The Limited is the latest mall retailer to meet its brick-and-mortar fate.
The brand announced on Friday that it is closing all 250 stores while cutting 4,000 jobs, joining the growing list of stores — including Aéropostale, Delia’s, American Apparel and Wet Seal — that have all filed for bankruptcy since 2014. The mounting retail graveyard points to the continued difficulty of brick-and-mortar stores in the mall market and the growth of e-commerce, which some experts suggest may render such stores obsolete.
Sun Capital Partners, which has owned The Limited since acquiring the company from L Brands (formerly The Limited Company) in 2013, stated it is writing down the remaining equity value of the brand to zero after several quarters of poor performance. Rumors had been percolating since December, when interim CEO John Buell left the company amid efforts to sell or liquidate the company in an attempt to compensate for poor earnings.
“In an increasingly challenging environment for mall-based retail and women’s apparel, we are very disappointed that the company has had to make the difficult decision to close its retail locations,” Sun Capital wrote in a statement to Reuters.
Elizabeth Elder, analyst at L2, said the downfall of The Limited is indicative of the rise of digital platforms like Amazon that have dominated the marketplace and continued to disrupt brick-and-mortar retail. She said this is particularly true of stores with low- to mid-priced products like The Limited, which are fighting an uphill battle against e-commerce.
“At the end of 2016, we predicted that Amazon would become the be-all, end-all for retailers. It does not come as a surprise that The Limited is closing its stores,” Elder said. “For years, brands that are not in top-grade malls have been languishing, and Amazon’s success is another nail in the coffin. Unfortunately, we expect to see additional store closures as retailers fight to stay alive.”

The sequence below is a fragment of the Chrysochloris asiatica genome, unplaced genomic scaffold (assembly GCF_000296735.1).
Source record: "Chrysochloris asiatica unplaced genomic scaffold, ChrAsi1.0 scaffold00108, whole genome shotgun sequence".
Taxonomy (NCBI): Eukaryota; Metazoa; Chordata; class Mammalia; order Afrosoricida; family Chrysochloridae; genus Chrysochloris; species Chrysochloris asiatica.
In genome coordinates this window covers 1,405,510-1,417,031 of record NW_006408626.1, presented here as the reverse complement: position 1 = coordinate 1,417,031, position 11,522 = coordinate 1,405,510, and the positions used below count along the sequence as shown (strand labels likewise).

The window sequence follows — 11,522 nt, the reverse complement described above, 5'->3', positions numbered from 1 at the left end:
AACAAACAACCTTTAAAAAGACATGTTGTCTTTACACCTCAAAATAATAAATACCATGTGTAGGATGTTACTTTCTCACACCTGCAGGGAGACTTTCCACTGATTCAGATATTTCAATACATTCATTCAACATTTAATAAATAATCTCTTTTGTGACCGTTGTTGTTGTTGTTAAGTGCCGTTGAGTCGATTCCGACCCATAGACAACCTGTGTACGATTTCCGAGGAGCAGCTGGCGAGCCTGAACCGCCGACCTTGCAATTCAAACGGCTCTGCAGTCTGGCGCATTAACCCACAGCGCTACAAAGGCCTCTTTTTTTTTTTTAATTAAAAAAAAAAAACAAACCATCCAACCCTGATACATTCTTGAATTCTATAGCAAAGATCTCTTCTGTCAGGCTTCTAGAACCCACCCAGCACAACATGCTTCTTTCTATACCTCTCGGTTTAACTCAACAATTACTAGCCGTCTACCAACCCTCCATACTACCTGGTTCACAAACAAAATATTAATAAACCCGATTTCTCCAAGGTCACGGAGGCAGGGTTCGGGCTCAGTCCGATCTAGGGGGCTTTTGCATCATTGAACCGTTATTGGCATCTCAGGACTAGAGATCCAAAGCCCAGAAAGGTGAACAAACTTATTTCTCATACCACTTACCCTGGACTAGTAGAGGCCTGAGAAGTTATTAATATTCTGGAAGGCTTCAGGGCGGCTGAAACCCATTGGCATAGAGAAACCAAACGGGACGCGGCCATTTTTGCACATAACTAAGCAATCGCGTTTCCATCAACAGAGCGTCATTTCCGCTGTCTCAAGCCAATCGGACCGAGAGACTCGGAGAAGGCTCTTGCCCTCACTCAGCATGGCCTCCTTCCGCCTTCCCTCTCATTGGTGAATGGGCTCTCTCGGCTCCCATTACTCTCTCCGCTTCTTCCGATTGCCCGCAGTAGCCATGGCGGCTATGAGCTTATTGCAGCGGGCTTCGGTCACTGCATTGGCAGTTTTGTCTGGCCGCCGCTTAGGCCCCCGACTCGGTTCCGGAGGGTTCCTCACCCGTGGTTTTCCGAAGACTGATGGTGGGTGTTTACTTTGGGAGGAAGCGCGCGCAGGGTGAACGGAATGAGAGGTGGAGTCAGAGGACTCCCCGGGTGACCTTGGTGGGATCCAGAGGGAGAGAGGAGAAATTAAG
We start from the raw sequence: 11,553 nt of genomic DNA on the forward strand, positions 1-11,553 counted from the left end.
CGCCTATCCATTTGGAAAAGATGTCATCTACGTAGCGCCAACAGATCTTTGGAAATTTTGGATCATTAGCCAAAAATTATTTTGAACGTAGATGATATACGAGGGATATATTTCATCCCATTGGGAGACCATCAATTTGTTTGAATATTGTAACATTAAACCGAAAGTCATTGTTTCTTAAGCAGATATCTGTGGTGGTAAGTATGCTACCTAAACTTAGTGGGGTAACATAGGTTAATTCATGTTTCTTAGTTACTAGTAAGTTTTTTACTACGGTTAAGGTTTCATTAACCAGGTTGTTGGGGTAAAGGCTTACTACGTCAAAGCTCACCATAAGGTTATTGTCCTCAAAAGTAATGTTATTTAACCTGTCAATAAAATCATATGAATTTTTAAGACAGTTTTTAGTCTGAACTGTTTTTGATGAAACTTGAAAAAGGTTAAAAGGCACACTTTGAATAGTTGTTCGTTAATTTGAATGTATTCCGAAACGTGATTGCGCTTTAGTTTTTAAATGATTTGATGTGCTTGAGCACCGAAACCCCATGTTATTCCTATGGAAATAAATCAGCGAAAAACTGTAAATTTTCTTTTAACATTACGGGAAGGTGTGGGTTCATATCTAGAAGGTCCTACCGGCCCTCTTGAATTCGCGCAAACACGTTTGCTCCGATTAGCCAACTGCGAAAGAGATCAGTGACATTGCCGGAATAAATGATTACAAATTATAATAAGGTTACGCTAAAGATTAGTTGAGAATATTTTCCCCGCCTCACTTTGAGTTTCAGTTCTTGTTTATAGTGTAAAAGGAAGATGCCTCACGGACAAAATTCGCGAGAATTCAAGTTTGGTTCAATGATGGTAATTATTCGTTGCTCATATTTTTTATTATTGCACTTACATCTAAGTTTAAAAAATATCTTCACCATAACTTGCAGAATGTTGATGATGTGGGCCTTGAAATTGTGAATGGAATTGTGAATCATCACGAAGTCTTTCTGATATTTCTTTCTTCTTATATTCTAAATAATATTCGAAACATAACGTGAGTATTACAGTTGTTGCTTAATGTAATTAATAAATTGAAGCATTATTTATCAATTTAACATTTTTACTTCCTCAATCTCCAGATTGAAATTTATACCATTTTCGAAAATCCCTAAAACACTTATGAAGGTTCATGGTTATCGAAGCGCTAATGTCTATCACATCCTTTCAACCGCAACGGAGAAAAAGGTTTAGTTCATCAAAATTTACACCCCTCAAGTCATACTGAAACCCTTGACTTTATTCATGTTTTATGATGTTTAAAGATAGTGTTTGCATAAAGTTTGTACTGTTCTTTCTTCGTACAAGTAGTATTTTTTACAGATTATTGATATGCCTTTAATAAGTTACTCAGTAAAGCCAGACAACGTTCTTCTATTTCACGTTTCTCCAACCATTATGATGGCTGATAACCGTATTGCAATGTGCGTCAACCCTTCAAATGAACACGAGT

However, The Limited noted that it will continue to sell styles online, though the scope and longevity of this remains to be seen. Though The Limited declined to comment, Elder said the help of a digital platform like Amazon, where the company already sells product, might be enough to transition The Limited to an online-only company.
A note on The Limited’s website.
“Complete digital sufficiency used to be a revolutionary concept, but now brands must embrace it,” she said. “The Limited is trying to staunch its losses, and the brand sees e-commerce as its only option.”
Sucharita Mulpuru, chief retail strategist at Shoptalk, added that, due to the influx of professional clothing brands that have e-commerce offerings, it became increasingly difficult for The Limited to have a competitive edge. “More sales are shifting online and there is so much competition for things like, say, women’s work clothes, that there was little reason that The Limited gave to shoppers to go there versus anywhere else.”
Beyond failing to set itself apart from competitors, Mulpuru said that as mall brands like The Limited experience slumping sales, they are forced to alter their supply chains and production processes in ways that hinder their brands and hurt quality.
“Over the last several decades, few retailers other than those in the luxury sector have seen average selling points go up,” she said. “That places tremendous pressure on overall revenue, and they are often forced to go to China where they have long lead times and little nimbleness in their supply chain.”
William Susman, analyst at Threadstone Advisors, echoed Elder, saying that quality and style will continue to reign supreme if brands like The Limited want to succeed in the future. Beyond The Limited, companies like J. Crew and Gap have seen significant sales declines as a result of complaints from consumers of unimaginative products and off-trend designs.
“The Limited is a historically strong brand and Sun Capital is one of the smartest equity investors around. The closing of doors reflects the impact online retailing is having and the importance of good product. Retailers needs to continue to push themselves to reinvest.”